Nontetha Nkwenkwe (c. 1875 - May 20, 1935) was a Xhosa prophetess who lived in colonial South Africa and began a religious movement that caused her to be committed to asylums by the South African government from 1923 until her death in 1935. She is regarded as one of the most remarkable female religious leaders associated with independent churches in the 1920s. 
Life prior to 1918Edit
Nontetha Nkwenkwe was born in 1875 in King William's Town in what is now the Eastern Cape province of South Africa. She was of Xhosa descent, and settled in Khulile village, near Debe Nek, now part of Raymond Mhlaba Local Municipality. She served her community as an herbalist (ixhwele). She had ten children, five of whom lived to adulthood. Her husband, Bungu Nkwenkwe, died while searching for work. She never joined a Christian church, but baptized her children and was influenced by the Ethiopian church of Dwane as well as the American Methodist Episcopal Church.
Following the outbreak of the influenza epidemic in 1918 which devastated her area, Nkwenkwe believed that she was spared for a divine purpose. And in undertaking her work as first a seer, then a diviner, and ultimately a prophet, her life was changed dramatically. She began having visions and telling locals that God had told her the epidemic was punishment for people's sins and that her mission was to reform society.
She also "read" messages from God by looking at her hands. At first Nkwenkwe's activities were welcomed by the authorities, unlike some of her contemporary male counterparts like Enoch Mgijima. Authorities welcomed her as they understood her sermons to be encouraging her congregation to abstain from alcohol consumption, immorality, dances, and other traditional customs. Nontetha’s movement grew rapidly in rural Ciskei, East London, Middledrift and King William's Town. 
However, in the wake of the Bulhoek massacre where a 183 African Israelites were killed at Bulhoek in 1921, white attitudes to any large-scale black gatherings became increasingly paranoid. Officials reported that farm workers around Fort Beaufort (near Fort Hare) had been ‘enraptured by her message and were reluctant to return to work’. The government became suspicious of any independent black thinkers. Nkwenkwe's great-grandson Mzimkhulu Bungu believes that some established mission churches, worried about her growing following, had also complained about her activities.
Nkwenkwe's sermons also encouraged unity among educated and "red" Xhosa people, something that was in conflict with the colonial system's divide and conquer mechanism. According to Edgar, R and Sapire, H, she was further accused of ‘encouraging Africans to boycott white churches'. She was now seen as subversive, [was] arrested, and jailed in 1922.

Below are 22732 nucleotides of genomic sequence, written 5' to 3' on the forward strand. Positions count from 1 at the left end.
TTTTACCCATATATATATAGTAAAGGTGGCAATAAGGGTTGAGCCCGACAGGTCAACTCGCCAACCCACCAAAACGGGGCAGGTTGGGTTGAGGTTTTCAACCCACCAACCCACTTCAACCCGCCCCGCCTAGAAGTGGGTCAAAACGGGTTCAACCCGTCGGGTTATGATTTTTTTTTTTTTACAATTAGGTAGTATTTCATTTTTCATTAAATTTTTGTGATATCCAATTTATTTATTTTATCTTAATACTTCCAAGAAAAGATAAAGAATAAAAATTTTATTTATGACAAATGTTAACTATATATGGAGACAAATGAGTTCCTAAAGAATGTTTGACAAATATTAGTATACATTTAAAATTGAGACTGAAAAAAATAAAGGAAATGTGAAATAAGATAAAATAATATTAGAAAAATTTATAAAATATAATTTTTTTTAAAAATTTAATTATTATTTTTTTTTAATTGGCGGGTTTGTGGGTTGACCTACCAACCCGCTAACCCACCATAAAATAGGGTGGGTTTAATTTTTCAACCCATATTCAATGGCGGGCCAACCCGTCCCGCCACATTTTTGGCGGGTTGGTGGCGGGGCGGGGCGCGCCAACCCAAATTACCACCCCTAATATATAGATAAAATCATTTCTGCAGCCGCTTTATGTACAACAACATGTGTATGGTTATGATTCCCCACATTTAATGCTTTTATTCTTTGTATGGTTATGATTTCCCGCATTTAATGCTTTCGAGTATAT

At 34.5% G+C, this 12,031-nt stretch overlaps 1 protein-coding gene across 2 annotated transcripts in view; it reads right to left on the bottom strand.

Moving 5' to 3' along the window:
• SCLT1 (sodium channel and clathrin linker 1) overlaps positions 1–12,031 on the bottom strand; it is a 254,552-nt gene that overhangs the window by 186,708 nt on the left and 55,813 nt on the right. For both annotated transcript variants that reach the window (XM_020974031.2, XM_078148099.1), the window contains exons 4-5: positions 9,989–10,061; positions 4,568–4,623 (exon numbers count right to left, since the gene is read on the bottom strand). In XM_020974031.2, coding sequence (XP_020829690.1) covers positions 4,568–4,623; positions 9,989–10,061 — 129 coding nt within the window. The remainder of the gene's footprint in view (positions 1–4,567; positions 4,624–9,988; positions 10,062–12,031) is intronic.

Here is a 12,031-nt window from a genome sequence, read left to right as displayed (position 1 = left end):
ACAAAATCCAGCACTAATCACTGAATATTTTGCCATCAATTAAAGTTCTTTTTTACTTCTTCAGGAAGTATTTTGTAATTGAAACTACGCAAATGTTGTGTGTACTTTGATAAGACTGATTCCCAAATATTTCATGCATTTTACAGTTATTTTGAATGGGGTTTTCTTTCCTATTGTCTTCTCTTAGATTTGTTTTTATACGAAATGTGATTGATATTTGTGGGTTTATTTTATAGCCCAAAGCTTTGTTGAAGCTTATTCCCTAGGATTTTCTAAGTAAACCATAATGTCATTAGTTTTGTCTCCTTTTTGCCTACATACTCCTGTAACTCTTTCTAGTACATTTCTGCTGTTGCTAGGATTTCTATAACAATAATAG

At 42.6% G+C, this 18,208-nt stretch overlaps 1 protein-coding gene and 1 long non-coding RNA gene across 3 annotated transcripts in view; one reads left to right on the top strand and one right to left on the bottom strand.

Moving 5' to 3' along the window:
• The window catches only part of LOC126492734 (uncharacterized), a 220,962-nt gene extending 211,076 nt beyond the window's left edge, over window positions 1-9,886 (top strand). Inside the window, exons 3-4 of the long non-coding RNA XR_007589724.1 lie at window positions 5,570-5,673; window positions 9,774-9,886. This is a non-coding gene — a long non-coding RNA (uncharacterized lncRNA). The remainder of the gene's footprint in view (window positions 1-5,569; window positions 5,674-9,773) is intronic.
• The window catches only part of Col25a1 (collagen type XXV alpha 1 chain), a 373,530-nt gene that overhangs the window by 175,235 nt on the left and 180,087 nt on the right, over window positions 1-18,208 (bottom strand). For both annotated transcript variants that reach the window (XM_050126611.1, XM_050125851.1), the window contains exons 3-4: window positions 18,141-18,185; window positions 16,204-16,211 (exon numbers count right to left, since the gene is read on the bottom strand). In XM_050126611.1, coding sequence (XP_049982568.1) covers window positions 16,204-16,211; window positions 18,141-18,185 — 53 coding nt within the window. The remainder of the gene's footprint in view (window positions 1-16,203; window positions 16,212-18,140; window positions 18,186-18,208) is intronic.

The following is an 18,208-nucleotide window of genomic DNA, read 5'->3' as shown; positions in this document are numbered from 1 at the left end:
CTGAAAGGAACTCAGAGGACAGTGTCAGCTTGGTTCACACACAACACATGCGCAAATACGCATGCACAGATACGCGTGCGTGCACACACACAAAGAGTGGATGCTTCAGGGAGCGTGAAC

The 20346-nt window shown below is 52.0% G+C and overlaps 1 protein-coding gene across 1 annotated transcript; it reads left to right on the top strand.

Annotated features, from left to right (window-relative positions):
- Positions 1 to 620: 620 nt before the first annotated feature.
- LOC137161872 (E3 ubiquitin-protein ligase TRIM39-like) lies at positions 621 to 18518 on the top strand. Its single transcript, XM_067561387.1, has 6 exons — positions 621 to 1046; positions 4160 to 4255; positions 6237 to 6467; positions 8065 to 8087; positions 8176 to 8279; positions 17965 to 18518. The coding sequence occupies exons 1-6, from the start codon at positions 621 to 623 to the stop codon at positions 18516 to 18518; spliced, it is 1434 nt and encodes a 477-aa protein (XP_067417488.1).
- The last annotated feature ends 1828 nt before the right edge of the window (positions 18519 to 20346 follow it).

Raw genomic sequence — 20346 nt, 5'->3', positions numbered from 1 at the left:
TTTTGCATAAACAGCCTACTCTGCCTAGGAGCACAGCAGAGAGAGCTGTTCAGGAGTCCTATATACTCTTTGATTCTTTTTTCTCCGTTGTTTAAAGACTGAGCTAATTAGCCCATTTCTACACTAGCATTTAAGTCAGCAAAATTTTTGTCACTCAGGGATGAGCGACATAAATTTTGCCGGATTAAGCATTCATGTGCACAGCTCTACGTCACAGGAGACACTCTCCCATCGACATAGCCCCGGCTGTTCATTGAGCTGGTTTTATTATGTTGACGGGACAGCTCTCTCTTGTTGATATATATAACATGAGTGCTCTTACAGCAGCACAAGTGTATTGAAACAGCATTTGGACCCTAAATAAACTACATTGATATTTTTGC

Nkwenkwe continued to preach despite the terms of her release, and she was re-arrested in April 1923. The arrest of Nkwenkwe enraged her supporters. In a show of solidarity, hundreds of her supporters gathered, ready to engage the authorities in the event that she was charged. Mindful of the disorder that could be unleashed by a possible court appearance, the authorities committed Nontetha to Fort Beaufort Mental Hospital. Her followers would walk as far as 80 km to the town to consult with her. In 1924, Nkwenkwe was transferred to the Weskoppies Mental Hospital in Pretoria, the government's prime psychiatric observation institution. After two years of no correspondence about her condition, Nkwenkwe's supporters decided to visit their leader in Pretoria.
On November 23 1926, her followers began a 1000 km walk which lasted for 55 days, walking from Eastern Cape to Pretoria. When they met her on January 18 1927, the movement had grown as some people joined them along the way. A second pilgrimage was cut short and the marchers loaded back onto trains after crossing the Orange River at Aliwal North without passes in 1930.
Nkwenkwe died on May 20, 1935 of liver and stomach cancer. Her family was notified by telegram, but by the time they were able to respond, she had been buried in an unmarked grave. Her followers expressed their hope that one day Nontetha's remains would be returned. In 1997, Robert Edgar and Hilary Sapire began to assist in locating Nontetha's grave, and her remains were reburied at her home in Khulile village in 1998.
Nkwenkwe did not only establish the Church of the Prophetess Nontetha, which has 30,000 members today, but also enhanced the role women held within the church in the 1920s.
- "Nontetha Nkwenkwe". South African History Online. Retrieved 15 August 2017.
- Edgar, Robert. (2000). African apocalypse : the story of Nontetha Nkwenkwe, a twentieth-century South African prophet. Sapire, Hilary. Athens, OH: Ohio University, Center for International Studies. ISBN 0896802086. OCLC 41572545.
- Edgar & Sapire (1999), African Apocalypse, pg. 2
- "Hidden Piece of SA history comes to life as prophecy is fulfilled". South African History Online. Retrieved 15 August 2017.
- Edgar & Sapire, pg. 87
- Edgar & Sapire, pg. 105
- "Nkonkobe sets example for heritage tourism". Dispatch Live. 24 October 2013. Retrieved 22 June 2017.